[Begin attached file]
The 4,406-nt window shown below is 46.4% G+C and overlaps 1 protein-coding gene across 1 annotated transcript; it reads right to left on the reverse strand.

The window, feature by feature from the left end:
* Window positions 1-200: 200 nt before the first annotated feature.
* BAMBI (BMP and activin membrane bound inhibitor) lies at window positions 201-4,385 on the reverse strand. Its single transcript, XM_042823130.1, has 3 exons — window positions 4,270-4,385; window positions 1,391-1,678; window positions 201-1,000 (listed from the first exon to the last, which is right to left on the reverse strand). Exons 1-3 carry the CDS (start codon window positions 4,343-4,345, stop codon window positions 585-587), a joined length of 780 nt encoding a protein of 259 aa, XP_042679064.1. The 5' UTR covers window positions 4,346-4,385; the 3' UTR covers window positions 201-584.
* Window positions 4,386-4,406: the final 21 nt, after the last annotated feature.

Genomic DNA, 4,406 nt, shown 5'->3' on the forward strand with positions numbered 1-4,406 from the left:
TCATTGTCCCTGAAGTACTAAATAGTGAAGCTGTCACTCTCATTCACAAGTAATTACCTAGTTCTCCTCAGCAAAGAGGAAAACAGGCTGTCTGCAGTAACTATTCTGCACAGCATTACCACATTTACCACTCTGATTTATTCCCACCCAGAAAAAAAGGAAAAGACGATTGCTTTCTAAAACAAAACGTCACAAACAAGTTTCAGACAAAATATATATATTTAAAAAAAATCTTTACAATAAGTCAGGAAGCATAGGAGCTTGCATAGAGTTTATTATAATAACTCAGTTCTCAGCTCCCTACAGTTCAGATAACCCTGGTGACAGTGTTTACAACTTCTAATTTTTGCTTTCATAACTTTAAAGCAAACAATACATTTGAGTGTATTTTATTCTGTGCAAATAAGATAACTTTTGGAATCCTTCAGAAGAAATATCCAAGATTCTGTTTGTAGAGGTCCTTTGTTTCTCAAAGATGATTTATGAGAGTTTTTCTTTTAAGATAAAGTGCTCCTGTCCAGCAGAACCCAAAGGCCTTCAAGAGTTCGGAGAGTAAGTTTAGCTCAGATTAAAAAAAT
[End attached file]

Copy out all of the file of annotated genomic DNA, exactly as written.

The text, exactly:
The 4,406-nt window shown below is 46.4% G+C and overlaps 1 protein-coding gene across 1 annotated transcript; it reads right to left on the reverse strand.

The window, feature by feature from the left end:
* Window positions 1-200: 200 nt before the first annotated feature.
* BAMBI (BMP and activin membrane bound inhibitor) lies at window positions 201-4,385 on the reverse strand. Its single transcript, XM_042823130.1, has 3 exons — window positions 4,270-4,385; window positions 1,391-1,678; window positions 201-1,000 (listed from the first exon to the last, which is right to left on the reverse strand). Exons 1-3 carry the CDS (start codon window positions 4,343-4,345, stop codon window positions 585-587), a joined length of 780 nt encoding a protein of 259 aa, XP_042679064.1. The 5' UTR covers window positions 4,346-4,385; the 3' UTR covers window positions 201-584.
* Window positions 4,386-4,406: the final 21 nt, after the last annotated feature.

Genomic DNA, 4,406 nt, shown 5'->3' on the forward strand with positions numbered 1-4,406 from the left:
TCATTGTCCCTGAAGTACTAAATAGTGAAGCTGTCACTCTCATTCACAAGTAATTACCTAGTTCTCCTCAGCAAAGAGGAAAACAGGCTGTCTGCAGTAACTATTCTGCACAGCATTACCACATTTACCACTCTGATTTATTCCCACCCAGAAAAAAAGGAAAAGACGATTGCTTTCTAAAACAAAACGTCACAAACAAGTTTCAGACAAAATATATATATTTAAAAAAAATCTTTACAATAAGTCAGGAAGCATAGGAGCTTGCATAGAGTTTATTATAATAACTCAGTTCTCAGCTCCCTACAGTTCAGATAACCCTGGTGACAGTGTTTACAACTTCTAATTTTTGCTTTCATAACTTTAAAGCAAACAATACATTTGAGTGTATTTTATTCTGTGCAAATAAGATAACTTTTGGAATCCTTCAGAAGAAATATCCAAGATTCTGTTTGTAGAGGTCCTTTGTTTCTCAAAGATGATTTATGAGAGTTTTTCTTTTAAGATAAAGTGCTCCTGTCCAGCAGAACCCAAAGGCCTTCAAGAGTTCGGAGAGTAAGTTTAGCTCAGATTAAAAAAAT